July 21, 2016; Richmond Times Dispatch
An announced merger between The Community Foundation Serving Richmond and Central Virginia (TCF)—assets $425 million in 2014—and the Partnership for Nonprofit Excellence (PNE)—assets $1.3 million in 2014—seems like less of a merger and more like a family reunion, a formal restructuring meant to provide a base for a different direction.
PNE, you see, was started by the foundation; the two are co-located and share back office services, so in terms of how it faces the public, the “merger” or re-assimilation will not mean much to the public or to nonprofits in the area. What will mean something to them, however, is the foundation’s intention for PNE, which is to use it to strengthen local nonprofits.
Sherrie Armstrong, president and CEO of The Community Foundation, is declaring it as an inflection moment, in that the restructuring will allow them to “reimagine nonprofit capacity building in the context of our changing landscape.”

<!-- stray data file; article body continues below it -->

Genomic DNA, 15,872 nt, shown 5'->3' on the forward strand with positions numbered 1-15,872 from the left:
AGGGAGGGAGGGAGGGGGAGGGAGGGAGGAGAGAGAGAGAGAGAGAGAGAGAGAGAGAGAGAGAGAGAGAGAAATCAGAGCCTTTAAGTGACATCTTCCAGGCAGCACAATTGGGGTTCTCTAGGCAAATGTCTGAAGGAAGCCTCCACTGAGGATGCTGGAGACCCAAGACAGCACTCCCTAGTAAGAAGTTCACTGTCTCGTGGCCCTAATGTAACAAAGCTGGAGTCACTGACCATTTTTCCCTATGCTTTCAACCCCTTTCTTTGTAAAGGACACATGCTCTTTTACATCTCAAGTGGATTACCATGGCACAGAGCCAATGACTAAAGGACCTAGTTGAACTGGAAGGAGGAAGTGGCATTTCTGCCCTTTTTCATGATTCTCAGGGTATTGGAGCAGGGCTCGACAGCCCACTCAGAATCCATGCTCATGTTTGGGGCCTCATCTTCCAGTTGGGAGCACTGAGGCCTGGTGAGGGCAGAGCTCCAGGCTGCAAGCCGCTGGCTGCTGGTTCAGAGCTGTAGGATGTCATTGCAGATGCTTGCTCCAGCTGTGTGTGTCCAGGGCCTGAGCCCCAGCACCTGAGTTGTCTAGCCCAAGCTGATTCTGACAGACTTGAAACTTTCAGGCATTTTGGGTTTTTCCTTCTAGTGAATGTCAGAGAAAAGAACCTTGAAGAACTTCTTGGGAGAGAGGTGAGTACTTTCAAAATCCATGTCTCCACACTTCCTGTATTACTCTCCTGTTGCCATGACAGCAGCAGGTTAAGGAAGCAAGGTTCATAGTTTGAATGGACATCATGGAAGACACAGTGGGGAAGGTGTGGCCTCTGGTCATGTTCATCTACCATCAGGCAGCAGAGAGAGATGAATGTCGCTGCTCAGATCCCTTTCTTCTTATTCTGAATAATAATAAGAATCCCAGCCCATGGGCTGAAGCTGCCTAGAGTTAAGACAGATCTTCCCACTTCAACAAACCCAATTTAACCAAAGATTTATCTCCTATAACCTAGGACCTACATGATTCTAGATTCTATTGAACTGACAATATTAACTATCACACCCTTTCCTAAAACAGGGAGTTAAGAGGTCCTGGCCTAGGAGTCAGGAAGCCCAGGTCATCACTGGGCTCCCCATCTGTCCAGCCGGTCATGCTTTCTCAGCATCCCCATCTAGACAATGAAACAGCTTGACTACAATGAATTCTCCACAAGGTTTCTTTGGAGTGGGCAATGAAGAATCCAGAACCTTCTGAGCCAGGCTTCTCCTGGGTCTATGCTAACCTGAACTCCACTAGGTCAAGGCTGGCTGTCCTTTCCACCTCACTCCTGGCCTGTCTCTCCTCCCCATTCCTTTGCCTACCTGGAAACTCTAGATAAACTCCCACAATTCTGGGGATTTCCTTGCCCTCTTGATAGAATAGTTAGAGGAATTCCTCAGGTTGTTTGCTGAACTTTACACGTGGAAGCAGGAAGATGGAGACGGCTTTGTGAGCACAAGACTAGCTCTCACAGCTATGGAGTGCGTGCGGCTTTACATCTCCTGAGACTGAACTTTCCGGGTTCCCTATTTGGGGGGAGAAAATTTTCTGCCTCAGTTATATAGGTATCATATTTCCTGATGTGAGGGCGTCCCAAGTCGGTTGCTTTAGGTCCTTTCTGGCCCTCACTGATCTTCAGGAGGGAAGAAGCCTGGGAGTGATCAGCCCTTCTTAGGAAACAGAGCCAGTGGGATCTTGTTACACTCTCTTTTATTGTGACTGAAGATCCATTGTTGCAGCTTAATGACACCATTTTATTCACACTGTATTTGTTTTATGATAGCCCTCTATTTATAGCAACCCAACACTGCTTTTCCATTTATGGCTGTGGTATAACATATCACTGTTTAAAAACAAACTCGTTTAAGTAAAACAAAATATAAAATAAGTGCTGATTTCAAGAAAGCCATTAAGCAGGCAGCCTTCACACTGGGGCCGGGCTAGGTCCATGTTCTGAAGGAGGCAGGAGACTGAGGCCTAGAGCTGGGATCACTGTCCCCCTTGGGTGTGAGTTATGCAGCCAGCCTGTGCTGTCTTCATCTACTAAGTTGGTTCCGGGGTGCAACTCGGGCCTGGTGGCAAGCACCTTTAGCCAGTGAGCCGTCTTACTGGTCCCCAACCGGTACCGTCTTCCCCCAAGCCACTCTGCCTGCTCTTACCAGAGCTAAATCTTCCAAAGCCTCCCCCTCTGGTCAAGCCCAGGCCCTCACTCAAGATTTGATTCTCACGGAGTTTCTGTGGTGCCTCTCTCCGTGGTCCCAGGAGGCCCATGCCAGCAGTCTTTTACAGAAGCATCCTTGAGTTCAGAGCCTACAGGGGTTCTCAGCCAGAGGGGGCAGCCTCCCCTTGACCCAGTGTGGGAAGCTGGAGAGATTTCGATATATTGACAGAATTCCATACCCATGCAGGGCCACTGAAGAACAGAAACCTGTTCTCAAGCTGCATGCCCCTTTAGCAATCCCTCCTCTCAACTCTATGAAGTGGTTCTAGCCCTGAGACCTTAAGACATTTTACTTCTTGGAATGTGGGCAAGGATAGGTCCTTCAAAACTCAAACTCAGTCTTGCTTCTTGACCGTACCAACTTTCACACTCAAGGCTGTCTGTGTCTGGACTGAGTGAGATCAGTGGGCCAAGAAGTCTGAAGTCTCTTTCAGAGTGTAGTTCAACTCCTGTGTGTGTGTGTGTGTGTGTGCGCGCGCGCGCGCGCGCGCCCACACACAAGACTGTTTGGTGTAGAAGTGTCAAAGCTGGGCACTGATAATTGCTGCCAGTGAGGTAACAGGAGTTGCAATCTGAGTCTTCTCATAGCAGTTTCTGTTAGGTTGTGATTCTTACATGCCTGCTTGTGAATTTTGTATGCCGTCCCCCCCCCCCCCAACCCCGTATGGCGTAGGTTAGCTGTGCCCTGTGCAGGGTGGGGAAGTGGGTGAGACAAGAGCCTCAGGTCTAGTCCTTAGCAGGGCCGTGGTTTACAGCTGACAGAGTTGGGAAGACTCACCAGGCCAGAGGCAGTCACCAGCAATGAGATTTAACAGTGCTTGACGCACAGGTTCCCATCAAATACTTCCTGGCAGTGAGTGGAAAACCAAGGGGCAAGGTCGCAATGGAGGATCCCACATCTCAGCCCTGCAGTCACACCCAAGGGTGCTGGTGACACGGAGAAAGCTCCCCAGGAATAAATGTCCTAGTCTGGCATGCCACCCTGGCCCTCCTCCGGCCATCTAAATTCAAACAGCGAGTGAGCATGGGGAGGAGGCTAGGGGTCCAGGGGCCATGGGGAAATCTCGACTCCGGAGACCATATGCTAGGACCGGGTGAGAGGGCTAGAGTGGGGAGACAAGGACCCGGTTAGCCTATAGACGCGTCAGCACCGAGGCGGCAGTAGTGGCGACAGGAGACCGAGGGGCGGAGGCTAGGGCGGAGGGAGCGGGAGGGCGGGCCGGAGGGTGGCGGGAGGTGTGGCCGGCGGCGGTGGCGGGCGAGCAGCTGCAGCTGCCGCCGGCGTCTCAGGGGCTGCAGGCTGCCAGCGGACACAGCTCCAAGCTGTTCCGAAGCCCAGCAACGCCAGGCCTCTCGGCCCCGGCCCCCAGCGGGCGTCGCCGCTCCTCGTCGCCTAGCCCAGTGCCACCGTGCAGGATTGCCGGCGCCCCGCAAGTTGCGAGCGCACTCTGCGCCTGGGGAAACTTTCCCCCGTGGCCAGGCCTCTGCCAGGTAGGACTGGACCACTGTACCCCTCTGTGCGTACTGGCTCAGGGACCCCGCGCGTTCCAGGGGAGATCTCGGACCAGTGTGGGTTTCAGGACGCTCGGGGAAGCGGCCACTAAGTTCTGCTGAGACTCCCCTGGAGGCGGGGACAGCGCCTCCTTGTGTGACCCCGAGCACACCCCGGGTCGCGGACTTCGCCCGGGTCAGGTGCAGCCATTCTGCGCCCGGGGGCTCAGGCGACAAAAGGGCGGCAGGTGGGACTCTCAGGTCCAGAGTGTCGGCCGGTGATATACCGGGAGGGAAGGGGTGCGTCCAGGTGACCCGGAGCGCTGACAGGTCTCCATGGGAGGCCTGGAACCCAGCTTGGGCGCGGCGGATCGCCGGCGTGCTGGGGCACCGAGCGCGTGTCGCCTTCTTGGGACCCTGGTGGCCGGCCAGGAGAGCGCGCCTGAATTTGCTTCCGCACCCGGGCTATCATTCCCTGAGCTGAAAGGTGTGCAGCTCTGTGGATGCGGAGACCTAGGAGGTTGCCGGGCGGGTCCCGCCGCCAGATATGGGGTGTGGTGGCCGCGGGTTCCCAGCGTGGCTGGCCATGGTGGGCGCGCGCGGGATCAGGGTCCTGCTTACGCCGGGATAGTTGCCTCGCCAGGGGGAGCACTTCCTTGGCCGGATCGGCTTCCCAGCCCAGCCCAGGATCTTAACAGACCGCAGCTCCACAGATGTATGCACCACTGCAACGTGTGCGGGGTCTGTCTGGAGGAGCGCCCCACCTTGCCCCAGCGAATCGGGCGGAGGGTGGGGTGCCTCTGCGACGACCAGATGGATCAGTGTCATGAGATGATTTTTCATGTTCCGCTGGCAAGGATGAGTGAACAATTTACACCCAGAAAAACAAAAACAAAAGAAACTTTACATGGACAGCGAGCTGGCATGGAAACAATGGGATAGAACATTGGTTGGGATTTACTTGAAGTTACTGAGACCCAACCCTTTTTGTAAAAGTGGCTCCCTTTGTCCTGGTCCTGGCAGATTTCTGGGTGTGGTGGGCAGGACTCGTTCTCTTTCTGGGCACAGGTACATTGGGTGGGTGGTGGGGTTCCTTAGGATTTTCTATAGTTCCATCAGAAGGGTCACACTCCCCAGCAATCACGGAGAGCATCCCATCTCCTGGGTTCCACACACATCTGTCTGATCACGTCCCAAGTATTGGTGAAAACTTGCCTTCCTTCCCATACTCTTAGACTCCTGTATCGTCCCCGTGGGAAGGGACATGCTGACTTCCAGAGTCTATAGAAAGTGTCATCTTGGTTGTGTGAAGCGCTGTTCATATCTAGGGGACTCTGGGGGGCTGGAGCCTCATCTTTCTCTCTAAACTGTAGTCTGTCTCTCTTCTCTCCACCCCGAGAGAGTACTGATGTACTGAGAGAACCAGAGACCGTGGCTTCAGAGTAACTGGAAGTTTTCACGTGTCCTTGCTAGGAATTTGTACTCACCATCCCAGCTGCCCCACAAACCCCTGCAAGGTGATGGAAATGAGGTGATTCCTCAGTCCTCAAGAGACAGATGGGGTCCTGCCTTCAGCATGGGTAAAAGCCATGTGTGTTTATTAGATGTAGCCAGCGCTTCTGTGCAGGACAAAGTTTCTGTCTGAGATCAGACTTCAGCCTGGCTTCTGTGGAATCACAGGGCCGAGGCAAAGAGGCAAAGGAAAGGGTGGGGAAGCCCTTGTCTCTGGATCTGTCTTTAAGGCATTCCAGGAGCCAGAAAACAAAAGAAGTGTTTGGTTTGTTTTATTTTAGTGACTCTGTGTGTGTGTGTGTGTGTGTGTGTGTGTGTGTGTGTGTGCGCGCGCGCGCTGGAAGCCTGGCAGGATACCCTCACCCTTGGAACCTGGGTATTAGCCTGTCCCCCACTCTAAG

Programs focused on nonprofit leadership development, customized technical assistance and online tools and information will be scaled to complement other available resources and market demand.
Loosely translated, that means, “We are still committed to capacity building, but times have changed and we need a new approach to the work.”
Armstrong says the decision to merge came after a yearlong study by consultants and board members from each organization. “One part was to do a deep dive on what’s happened in 10 years. ‘What’s out there?’ Ten years ago when it started, there weren’t a lot of resources in the market to do capacity building work.”
Kudos to TCF and PNE for recognizing that it’s a new day and for undergoing a critical self-assessment to determine the best next steps with the community in mind. Nonprofit capacity building should be changing significantly right now for many reasons, and big sweeps may often be necessary.—Sheela Nimishakavi and Ruth McCambridge